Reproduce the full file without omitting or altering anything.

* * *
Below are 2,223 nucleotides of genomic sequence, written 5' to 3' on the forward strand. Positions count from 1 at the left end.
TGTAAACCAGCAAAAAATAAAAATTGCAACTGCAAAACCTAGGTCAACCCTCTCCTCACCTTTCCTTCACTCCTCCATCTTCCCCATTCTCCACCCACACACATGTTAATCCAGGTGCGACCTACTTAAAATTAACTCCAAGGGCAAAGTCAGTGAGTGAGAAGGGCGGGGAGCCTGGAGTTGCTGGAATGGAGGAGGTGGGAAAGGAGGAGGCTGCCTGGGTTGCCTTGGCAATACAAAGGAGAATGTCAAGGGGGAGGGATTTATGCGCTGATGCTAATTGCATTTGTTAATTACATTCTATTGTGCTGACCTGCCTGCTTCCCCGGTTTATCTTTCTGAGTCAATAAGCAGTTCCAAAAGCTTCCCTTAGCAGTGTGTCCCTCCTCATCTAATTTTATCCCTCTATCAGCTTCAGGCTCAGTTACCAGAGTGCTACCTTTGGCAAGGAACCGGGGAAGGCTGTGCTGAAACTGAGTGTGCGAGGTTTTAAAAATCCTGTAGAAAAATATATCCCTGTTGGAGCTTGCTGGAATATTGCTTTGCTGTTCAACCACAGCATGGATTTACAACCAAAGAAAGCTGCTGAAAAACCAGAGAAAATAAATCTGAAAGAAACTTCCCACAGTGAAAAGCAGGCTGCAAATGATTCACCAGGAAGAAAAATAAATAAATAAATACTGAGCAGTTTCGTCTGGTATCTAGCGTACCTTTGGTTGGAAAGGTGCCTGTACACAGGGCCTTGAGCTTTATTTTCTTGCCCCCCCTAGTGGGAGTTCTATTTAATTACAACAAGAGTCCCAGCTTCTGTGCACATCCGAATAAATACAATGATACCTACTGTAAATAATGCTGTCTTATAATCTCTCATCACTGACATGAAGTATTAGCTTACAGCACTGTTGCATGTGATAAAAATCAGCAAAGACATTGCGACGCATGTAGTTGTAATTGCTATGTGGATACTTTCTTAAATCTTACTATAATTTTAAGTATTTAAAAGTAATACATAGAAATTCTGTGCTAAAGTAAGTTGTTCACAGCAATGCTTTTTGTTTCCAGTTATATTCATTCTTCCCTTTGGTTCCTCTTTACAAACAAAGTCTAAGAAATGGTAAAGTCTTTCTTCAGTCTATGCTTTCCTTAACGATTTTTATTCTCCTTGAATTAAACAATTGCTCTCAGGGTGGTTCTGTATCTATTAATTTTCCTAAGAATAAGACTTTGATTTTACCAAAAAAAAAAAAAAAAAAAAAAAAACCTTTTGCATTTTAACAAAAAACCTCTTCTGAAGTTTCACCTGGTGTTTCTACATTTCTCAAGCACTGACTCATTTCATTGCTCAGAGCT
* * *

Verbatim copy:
Below are 2,223 nucleotides of genomic sequence, written 5' to 3' on the forward strand. Positions count from 1 at the left end.
TGTAAACCAGCAAAAAATAAAAATTGCAACTGCAAAACCTAGGTCAACCCTCTCCTCACCTTTCCTTCACTCCTCCATCTTCCCCATTCTCCACCCACACACATGTTAATCCAGGTGCGACCTACTTAAAATTAACTCCAAGGGCAAAGTCAGTGAGTGAGAAGGGCGGGGAGCCTGGAGTTGCTGGAATGGAGGAGGTGGGAAAGGAGGAGGCTGCCTGGGTTGCCTTGGCAATACAAAGGAGAATGTCAAGGGGGAGGGATTTATGCGCTGATGCTAATTGCATTTGTTAATTACATTCTATTGTGCTGACCTGCCTGCTTCCCCGGTTTATCTTTCTGAGTCAATAAGCAGTTCCAAAAGCTTCCCTTAGCAGTGTGTCCCTCCTCATCTAATTTTATCCCTCTATCAGCTTCAGGCTCAGTTACCAGAGTGCTACCTTTGGCAAGGAACCGGGGAAGGCTGTGCTGAAACTGAGTGTGCGAGGTTTTAAAAATCCTGTAGAAAAATATATCCCTGTTGGAGCTTGCTGGAATATTGCTTTGCTGTTCAACCACAGCATGGATTTACAACCAAAGAAAGCTGCTGAAAAACCAGAGAAAATAAATCTGAAAGAAACTTCCCACAGTGAAAAGCAGGCTGCAAATGATTCACCAGGAAGAAAAATAAATAAATAAATACTGAGCAGTTTCGTCTGGTATCTAGCGTACCTTTGGTTGGAAAGGTGCCTGTACACAGGGCCTTGAGCTTTATTTTCTTGCCCCCCCTAGTGGGAGTTCTATTTAATTACAACAAGAGTCCCAGCTTCTGTGCACATCCGAATAAATACAATGATACCTACTGTAAATAATGCTGTCTTATAATCTCTCATCACTGACATGAAGTATTAGCTTACAGCACTGTTGCATGTGATAAAAATCAGCAAAGACATTGCGACGCATGTAGTTGTAATTGCTATGTGGATACTTTCTTAAATCTTACTATAATTTTAAGTATTTAAAAGTAATACATAGAAATTCTGTGCTAAAGTAAGTTGTTCACAGCAATGCTTTTTGTTTCCAGTTATATTCATTCTTCCCTTTGGTTCCTCTTTACAAACAAAGTCTAAGAAATGGTAAAGTCTTTCTTCAGTCTATGCTTTCCTTAACGATTTTTATTCTCCTTGAATTAAACAATTGCTCTCAGGGTGGTTCTGTATCTATTAATTTTCCTAAGAATAAGACTTTGATTTTACCAAAAAAAAAAAAAAAAAAAAAAAAACCTTTTGCATTTTAACAAAAAACCTCTTCTGAAGTTTCACCTGGTGTTTCTACATTTCTCAAGCACTGACTCATTTCATTGCTCAGAGCT